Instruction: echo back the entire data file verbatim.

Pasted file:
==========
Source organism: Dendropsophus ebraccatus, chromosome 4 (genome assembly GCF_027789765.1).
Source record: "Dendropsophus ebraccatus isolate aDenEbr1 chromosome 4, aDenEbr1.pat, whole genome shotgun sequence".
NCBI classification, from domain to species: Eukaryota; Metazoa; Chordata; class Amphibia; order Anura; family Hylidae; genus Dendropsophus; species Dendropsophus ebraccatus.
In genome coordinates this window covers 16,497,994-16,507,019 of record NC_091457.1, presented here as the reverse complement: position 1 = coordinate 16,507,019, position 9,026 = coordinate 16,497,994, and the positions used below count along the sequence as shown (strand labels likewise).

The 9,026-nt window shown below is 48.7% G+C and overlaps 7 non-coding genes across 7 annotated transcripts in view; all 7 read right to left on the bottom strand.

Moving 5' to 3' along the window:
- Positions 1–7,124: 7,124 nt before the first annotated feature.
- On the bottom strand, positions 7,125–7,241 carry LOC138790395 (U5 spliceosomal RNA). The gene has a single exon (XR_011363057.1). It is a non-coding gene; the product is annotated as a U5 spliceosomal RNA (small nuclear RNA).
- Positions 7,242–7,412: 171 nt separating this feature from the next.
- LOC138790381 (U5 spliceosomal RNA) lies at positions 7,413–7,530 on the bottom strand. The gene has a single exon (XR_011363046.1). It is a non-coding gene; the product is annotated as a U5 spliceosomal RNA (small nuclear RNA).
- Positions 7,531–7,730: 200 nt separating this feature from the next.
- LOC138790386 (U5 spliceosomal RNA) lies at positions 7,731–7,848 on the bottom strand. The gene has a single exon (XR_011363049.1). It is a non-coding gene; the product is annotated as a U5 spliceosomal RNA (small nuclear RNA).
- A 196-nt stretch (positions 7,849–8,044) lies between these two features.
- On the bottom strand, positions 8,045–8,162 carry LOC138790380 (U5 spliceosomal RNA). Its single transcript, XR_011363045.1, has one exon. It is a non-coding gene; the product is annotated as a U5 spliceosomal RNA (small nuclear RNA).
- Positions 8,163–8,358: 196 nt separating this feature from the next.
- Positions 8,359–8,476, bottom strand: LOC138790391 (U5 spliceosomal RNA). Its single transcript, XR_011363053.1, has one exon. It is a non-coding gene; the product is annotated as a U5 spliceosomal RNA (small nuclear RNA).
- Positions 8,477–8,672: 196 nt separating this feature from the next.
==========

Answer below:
Source organism: Dendropsophus ebraccatus, chromosome 4 (genome assembly GCF_027789765.1).
Source record: "Dendropsophus ebraccatus isolate aDenEbr1 chromosome 4, aDenEbr1.pat, whole genome shotgun sequence".
NCBI classification, from domain to species: Eukaryota; Metazoa; Chordata; class Amphibia; order Anura; family Hylidae; genus Dendropsophus; species Dendropsophus ebraccatus.
In genome coordinates this window covers 16,497,994-16,507,019 of record NC_091457.1, presented here as the reverse complement: position 1 = coordinate 16,507,019, position 9,026 = coordinate 16,497,994, and the positions used below count along the sequence as shown (strand labels likewise).

The 9,026-nt window shown below is 48.7% G+C and overlaps 7 non-coding genes across 7 annotated transcripts in view; all 7 read right to left on the bottom strand.

Moving 5' to 3' along the window:
- Positions 1–7,124: 7,124 nt before the first annotated feature.
- On the bottom strand, positions 7,125–7,241 carry LOC138790395 (U5 spliceosomal RNA). The gene has a single exon (XR_011363057.1). It is a non-coding gene; the product is annotated as a U5 spliceosomal RNA (small nuclear RNA).
- Positions 7,242–7,412: 171 nt separating this feature from the next.
- LOC138790381 (U5 spliceosomal RNA) lies at positions 7,413–7,530 on the bottom strand. The gene has a single exon (XR_011363046.1). It is a non-coding gene; the product is annotated as a U5 spliceosomal RNA (small nuclear RNA).
- Positions 7,531–7,730: 200 nt separating this feature from the next.
- LOC138790386 (U5 spliceosomal RNA) lies at positions 7,731–7,848 on the bottom strand. The gene has a single exon (XR_011363049.1). It is a non-coding gene; the product is annotated as a U5 spliceosomal RNA (small nuclear RNA).
- A 196-nt stretch (positions 7,849–8,044) lies between these two features.
- On the bottom strand, positions 8,045–8,162 carry LOC138790380 (U5 spliceosomal RNA). Its single transcript, XR_011363045.1, has one exon. It is a non-coding gene; the product is annotated as a U5 spliceosomal RNA (small nuclear RNA).
- Positions 8,163–8,358: 196 nt separating this feature from the next.
- Positions 8,359–8,476, bottom strand: LOC138790391 (U5 spliceosomal RNA). Its single transcript, XR_011363053.1, has one exon. It is a non-coding gene; the product is annotated as a U5 spliceosomal RNA (small nuclear RNA).
- Positions 8,477–8,672: 196 nt separating this feature from the next.